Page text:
Sun Valley, Idaho

Photo: Greg L. Wright [CC-BY-SA-3.0 (http://creativecommons.org/licenses/by-sa/3.0)%5D, via Wikimedia Commons
Photo: Greg L. Wright [CC-BY-SA-3.0 (http://creativecommons.org/licenses/by-sa/3.0)%5D, via Wikimedia Commons
Did you eat a few too many cookies over the holidays? Load up too many plates at the buffet? Or drink more eggnog than you care to admit? It’s time to work off those extra holiday pounds, and your normal excuses just aren’t going to cut it. The decorations can be put away in a couple of days. The gym may be packed with New Year’s resolutioners, but even they won’t affect you, since you’re heading outside anyway.

Sun Valley was the first destination ski resort in the United States. With an average of 250 days of sunshine each year, this area in Central Idaho is a paradise for winter-sports enthusiasts. Skate at Atkinson’s Park’s natural ice rink. Enjoy peaceful solitude as you ski through 200 kilometers of cross-country trails. Hold on tight, and fly down Tubing Hill. Learn how to snowboard on the Dollar, which was the location of the world’s first chairlift. Ski down the more advanced slopes at Baldy, which towers over the old mining town of Ketchum. Or, if you’re a daredevil, try heli-skiing down 33-degree pitches, 40-degree chutes, 2,000-vertical-feet descents . . . you get the picture.

Photo: Knob Hill Inn
Photo: Knob Hill Inn

After you’ve exhausted yourself for the day–you can practically feel yourself losing weight–take a shuttle to the Knob Hill Inn. Store you skis downstairs; your boots will be warm and toasty when you pick them up the next morning. Head to the bar for an après-ski snack of ahi sliders and a glass of homemade hot buttered rum. Relax your sore muscles in the indoor heated pool or the hot tub. Go upstairs to your cozy room with a fireplace, an oversized tub, a heated floor, and a balcony with views of the snowy mountains.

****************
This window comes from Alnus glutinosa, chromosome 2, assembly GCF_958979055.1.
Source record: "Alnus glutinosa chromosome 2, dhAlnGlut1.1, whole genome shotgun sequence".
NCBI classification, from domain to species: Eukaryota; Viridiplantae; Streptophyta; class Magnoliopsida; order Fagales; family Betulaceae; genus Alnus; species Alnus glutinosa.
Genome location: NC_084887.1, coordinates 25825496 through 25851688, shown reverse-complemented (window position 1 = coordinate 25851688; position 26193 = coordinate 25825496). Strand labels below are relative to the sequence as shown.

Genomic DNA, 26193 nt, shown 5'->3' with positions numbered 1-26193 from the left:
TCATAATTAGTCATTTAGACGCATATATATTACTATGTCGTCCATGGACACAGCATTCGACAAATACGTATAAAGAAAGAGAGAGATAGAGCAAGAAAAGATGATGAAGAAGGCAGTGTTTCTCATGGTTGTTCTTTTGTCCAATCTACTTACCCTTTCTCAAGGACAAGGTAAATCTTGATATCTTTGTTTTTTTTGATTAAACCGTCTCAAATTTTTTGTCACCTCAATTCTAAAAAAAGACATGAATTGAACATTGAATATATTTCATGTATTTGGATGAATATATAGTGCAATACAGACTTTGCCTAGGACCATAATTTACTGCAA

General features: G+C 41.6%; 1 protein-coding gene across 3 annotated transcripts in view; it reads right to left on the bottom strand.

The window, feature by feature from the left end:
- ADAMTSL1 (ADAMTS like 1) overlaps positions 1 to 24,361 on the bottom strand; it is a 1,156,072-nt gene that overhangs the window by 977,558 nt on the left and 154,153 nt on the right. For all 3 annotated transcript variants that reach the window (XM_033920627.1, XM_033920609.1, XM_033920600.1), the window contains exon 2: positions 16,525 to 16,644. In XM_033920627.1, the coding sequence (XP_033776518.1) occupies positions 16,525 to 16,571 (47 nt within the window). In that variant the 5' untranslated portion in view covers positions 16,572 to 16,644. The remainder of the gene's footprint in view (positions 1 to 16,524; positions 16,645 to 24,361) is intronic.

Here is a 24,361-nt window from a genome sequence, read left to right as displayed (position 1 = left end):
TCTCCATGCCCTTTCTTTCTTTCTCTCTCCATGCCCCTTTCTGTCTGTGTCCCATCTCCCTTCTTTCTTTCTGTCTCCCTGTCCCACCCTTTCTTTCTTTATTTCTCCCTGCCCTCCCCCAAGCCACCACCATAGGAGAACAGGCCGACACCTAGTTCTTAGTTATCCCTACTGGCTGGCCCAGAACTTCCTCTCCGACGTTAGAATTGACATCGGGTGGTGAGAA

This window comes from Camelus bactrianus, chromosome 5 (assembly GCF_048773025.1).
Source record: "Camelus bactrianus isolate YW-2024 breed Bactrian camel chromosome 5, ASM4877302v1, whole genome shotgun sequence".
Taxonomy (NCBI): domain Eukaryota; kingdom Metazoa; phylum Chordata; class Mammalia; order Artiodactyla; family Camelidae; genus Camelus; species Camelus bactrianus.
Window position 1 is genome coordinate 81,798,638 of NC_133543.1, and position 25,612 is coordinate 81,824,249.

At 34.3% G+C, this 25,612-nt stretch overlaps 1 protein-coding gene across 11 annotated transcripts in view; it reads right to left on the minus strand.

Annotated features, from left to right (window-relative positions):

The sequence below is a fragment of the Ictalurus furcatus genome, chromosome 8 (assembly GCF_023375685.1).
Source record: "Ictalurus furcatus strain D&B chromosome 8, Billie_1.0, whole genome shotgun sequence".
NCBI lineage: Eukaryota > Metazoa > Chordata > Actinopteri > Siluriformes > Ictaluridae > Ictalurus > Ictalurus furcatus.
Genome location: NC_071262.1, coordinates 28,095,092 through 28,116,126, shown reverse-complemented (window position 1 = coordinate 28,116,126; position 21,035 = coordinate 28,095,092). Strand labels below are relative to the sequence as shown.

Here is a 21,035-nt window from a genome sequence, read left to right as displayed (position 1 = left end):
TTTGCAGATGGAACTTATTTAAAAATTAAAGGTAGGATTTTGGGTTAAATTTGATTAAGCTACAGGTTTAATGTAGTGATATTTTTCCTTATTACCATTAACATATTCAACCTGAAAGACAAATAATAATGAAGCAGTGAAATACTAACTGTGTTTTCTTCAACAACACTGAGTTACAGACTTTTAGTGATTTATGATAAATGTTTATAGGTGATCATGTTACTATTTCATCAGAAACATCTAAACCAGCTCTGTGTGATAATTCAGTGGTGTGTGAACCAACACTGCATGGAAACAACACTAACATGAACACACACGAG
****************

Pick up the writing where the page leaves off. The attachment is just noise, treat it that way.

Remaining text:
If you can’t imagine heading back into the chilly night, eat dinner at the inn’s restaurant. The Grill at Knob Hill serves Northwest cuisine, like lamb chops and rainbow trout. Downtown Ketchum is only a few blocks away, though. Walk to Rickshaw for Asian street food. Your mouth will start watering before Samui squid, floating market soup, and Korean fried chicken even arrive. When the table next to you receives Vietnamese caramel pork ribs, you ask your waitress to add them to your order. From Rickshaw, head to Whiskey Jacques–an old west saloon that Ernest Hemingway frequented–for live music.

By the time you start to walk back to the inn, snowflakes are lightly falling outside. Plan to wake up early in the morning, eat a quick breakfast of homemade granola while reading the newspaper on an iPad in the Fireplace Room, and beat the crowds back to Baldy. Fresh powder will be calling your name.

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